Cuing Up its Campaign, Snooker Heads to the Bargaining Table for the 2024 Olympics in Paris
12 Dec, 2018By: Mary Helen Sprecher
Inclusion of One Cue Sport Could Bring Increased Interest to Others, Including Pool and Billiards
It has the distinction of bringing tournaments to a multitude of cities. It’s played in bars and basements worldwide. It’s fun, easy to learn and accessible to those with mobility limitations. And now, it’s trying for Olympic inclusion.
According to ThoughtCo.com, “Pool players have never had the chance to rack balls, crush a break shot, and vie for medals at the Olympic Games. Billiards have long been considered a game, rather than a sport. But that may change in the future.”
Two of the major bodies that govern billiards in the U.S. and internationally — the World Professional Billiards and Snooker Association and the World Confederation of Billiards — pushed to have pool included in the 2024 Olympic Games after being denied a chance to have the sport be part of the 2020 event in Tokyo.
And last week, snooker, the cue sport bearing a striking resemblance to pool, threw its hat into the ring, launching a bid to become part of the sports program at the Olympic Games during a special ceremony its leaders hosted at the Eiffel Tower in Paris.
Supported by the World Professional Billiards and Snooker Association (WPBSA) and the World Snooker Federation (WSF), the announcement event was attended by former world snooker champion Shaun Murphy and representatives from the French Billiard Federation (FFB), as well as WPBSA vice chairman Nigel Mawer.
Jason Ferguson, President of the WSF, claimed the day was "an important landmark" in what was “a serious bid” for inclusion.
"With the levels of participation in our great sport consistently increasing and new opportunities being created by the WSF and its partners for people across the globe to be able to pick up a cue, the sport has never been in a stronger position to take its rightful place on the Olympic program," he said.
Snooker unsuccessfully applied for inclusion in the games at Tokyo in 2020. Three years after that initial bid however, the WPBSA claimed it is in "a significantly stronger position" as the sport continues to grow.
In a statement released to announce the news, the body said snooker has "a proven track record" of staging high quality events, adding that the World Snooker Tour has a "television reach" of 1.6 billion homes.
The sport was also included in the 2017 World Games in Wroclaw in Poland, meaning it may be seen in Birmingham, Alabama, in 2021.
As part of the bid, a demonstration event will be staged in Paris next year to “showcase the Olympic values” of billiard sports.
Paris 2024 officials will submit their recommendations for new sports in the first half of 2019. Among the sports vying for inclusion are baseball and softball, karate, skateboarding, sport climbing and surfing (which have been included on the program for Tokyo 2020), and squash, which has bid unsuccessfully to be included in the last three Olympic Games. However, with squash having a strong French connection and baseball and softball having very little relevance to that country, and with both boules and darts campaigning for inclusion as well, it’s likely there may be some shake-ups coming along.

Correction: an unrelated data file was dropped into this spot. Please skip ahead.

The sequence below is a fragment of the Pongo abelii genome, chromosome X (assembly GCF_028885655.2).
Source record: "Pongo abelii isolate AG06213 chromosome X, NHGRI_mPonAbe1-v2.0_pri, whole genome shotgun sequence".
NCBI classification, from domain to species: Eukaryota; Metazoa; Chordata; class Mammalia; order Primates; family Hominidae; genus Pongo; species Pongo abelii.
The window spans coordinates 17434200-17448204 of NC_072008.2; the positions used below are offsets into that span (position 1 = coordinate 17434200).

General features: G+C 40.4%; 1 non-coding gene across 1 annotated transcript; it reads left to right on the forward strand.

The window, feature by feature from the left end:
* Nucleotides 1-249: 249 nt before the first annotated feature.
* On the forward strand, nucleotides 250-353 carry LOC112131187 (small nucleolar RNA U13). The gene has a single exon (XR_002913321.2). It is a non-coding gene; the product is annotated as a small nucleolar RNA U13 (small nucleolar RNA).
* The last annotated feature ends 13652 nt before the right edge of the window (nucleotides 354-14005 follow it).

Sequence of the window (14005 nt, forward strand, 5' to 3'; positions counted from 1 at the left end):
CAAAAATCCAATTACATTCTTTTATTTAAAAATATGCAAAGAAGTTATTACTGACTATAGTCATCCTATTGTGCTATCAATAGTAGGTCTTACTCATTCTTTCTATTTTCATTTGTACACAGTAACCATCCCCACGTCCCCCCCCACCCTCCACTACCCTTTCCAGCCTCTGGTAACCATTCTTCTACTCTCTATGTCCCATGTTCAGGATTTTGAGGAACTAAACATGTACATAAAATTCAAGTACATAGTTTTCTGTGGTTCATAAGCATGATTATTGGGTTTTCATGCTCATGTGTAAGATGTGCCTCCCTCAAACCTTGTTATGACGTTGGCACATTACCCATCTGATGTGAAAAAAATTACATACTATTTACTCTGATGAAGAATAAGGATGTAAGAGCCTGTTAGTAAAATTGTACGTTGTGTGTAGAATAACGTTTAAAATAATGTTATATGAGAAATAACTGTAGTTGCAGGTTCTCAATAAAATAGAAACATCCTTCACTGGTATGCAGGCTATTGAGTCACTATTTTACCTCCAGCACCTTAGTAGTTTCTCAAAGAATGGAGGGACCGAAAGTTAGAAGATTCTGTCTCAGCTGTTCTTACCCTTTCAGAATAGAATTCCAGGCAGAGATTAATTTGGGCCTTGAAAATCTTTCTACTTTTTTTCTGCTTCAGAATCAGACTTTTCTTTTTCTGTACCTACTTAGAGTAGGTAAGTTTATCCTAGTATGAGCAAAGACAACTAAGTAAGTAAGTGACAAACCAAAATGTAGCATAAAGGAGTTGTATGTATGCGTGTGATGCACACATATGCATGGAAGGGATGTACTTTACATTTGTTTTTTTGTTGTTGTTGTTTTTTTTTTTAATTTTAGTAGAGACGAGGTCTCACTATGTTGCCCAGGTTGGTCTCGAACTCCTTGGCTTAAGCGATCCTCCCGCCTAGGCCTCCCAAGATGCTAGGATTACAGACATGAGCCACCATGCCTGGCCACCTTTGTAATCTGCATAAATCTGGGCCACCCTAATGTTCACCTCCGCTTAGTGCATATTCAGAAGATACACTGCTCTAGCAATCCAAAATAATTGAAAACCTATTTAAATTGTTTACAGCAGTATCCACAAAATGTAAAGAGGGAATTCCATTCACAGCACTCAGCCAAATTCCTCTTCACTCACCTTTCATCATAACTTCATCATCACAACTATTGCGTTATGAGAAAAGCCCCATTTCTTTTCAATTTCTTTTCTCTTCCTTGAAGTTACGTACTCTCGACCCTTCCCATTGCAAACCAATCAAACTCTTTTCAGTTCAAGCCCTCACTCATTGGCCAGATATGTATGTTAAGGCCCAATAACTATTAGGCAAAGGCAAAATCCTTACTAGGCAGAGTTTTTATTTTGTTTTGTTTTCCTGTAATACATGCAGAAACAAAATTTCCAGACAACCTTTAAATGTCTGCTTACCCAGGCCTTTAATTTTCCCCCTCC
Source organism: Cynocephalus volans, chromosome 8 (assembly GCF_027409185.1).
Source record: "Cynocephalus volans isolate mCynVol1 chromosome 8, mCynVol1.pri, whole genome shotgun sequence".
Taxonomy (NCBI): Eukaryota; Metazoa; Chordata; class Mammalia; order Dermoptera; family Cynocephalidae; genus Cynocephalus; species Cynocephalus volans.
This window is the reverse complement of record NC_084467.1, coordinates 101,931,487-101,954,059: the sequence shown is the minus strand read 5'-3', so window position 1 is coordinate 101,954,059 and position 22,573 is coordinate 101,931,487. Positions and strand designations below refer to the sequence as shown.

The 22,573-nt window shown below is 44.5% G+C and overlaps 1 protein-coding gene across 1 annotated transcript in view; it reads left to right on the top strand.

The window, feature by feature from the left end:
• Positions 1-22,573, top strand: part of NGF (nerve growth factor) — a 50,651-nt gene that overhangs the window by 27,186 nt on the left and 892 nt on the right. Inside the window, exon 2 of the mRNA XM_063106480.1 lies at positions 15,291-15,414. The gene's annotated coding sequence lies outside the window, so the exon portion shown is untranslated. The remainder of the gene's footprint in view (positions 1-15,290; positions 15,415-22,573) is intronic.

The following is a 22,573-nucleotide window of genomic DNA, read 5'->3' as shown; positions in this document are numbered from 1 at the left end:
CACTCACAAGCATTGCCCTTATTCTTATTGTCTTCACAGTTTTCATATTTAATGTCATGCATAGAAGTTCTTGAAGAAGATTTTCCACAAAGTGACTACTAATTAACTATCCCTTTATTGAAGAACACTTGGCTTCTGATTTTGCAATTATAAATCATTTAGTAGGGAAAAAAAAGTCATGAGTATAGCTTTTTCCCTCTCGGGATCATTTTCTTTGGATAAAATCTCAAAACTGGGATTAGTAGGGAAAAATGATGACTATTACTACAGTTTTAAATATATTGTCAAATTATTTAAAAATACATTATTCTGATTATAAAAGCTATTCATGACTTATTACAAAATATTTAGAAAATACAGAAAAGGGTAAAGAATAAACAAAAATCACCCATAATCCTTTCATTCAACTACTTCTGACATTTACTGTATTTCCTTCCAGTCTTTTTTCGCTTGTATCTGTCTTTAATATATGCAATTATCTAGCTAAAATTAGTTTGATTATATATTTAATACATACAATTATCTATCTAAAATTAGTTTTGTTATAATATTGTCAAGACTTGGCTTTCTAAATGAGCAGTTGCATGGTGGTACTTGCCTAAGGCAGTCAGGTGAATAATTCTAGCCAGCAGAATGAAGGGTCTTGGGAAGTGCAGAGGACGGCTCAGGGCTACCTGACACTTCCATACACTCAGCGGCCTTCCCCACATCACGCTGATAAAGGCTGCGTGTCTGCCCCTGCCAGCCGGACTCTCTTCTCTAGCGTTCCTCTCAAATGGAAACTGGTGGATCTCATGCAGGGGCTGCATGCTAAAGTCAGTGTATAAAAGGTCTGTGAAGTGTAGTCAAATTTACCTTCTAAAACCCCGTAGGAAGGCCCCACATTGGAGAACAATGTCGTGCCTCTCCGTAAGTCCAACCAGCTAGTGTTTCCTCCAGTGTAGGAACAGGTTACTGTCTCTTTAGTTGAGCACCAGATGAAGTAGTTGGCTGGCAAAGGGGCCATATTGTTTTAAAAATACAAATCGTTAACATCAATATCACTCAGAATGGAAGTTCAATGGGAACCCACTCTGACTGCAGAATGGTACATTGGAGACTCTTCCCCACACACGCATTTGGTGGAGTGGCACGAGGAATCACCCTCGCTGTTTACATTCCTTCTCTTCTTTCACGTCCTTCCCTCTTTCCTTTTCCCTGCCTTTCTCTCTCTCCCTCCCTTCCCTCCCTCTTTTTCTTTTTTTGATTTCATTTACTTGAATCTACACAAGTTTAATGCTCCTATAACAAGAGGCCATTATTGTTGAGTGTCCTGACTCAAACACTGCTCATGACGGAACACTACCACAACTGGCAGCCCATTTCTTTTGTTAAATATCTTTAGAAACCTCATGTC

For the uninitiated who are wondering about the difference between snooker, billiards and pool – well, the terms are often used interchangeably – and mistakenly. A detailed description of each sport can be found here.
But whether or not snooker becomes an Olympic sport, planners may be wondering what’s in it for them – and the answer is a lot. Already, destinations have carved out a niche hosting table sports events. Erie, Pennsylvania, for example, hosts the Pennsylvania State 8-Ball Tournament – and has done so for 36 years. The tournament, presented annually by Warner Coin Machine, is the fourth largest 8-ball tournament in the country. Nearly 200 tables are set up for competition, and 2,000 players will travel from across the state and beyond for the event. (The tournament grew from a four-table event to being a national draw.)
The event also has a healthy spectator base and includes pool entertainers Tom Rossman, also known as “Dr. Cue,” and Dave Pearson. Rossman has appeared in more than 5,000 shows, teaching clinics and special event appearances since 1974. Pearson is a British professional pool player who currently holds four records in the Guinness Book of World Records and has performed regularly on major network television, including Good Morning America and The Today Show.
Across the U.S., other destinations are hosting table sports, including tournaments sanctioned by the American Poolplayers Association, including locations as varied as Las Vegas, Tampa and St. Louis. The United States Billiard Association, meanwhile, the national governing body for carom billiards, has tournaments coming up in Tacoma, Washington, and Tucson, Arizona.
For those interested in catching a stateside glimpse of what might be the next Olympic sport, the United States Snooker Association (USSA) is headquartered in Berkeley, California. USSA is a member of the International Billiards and Snooker Federation (IBSF), the world governing body of non-professional English billiards and snooker, and is also affiliated to the American CueSports Alliance (ACS), which also represents the USSA in the Pan-American Billiard Confederation, the continental governing body for billiard sports throughout the Americas.
The USSA organizes the annual United States National Snooker Championship, with the winner and runner-up having the opportunity to represent the United States in the following IBSF World Snooker Championships. It also sponsors the United States Snooker Association Tour. The Pan-American Snooker Championships will be held in Houston from January 30-February 3.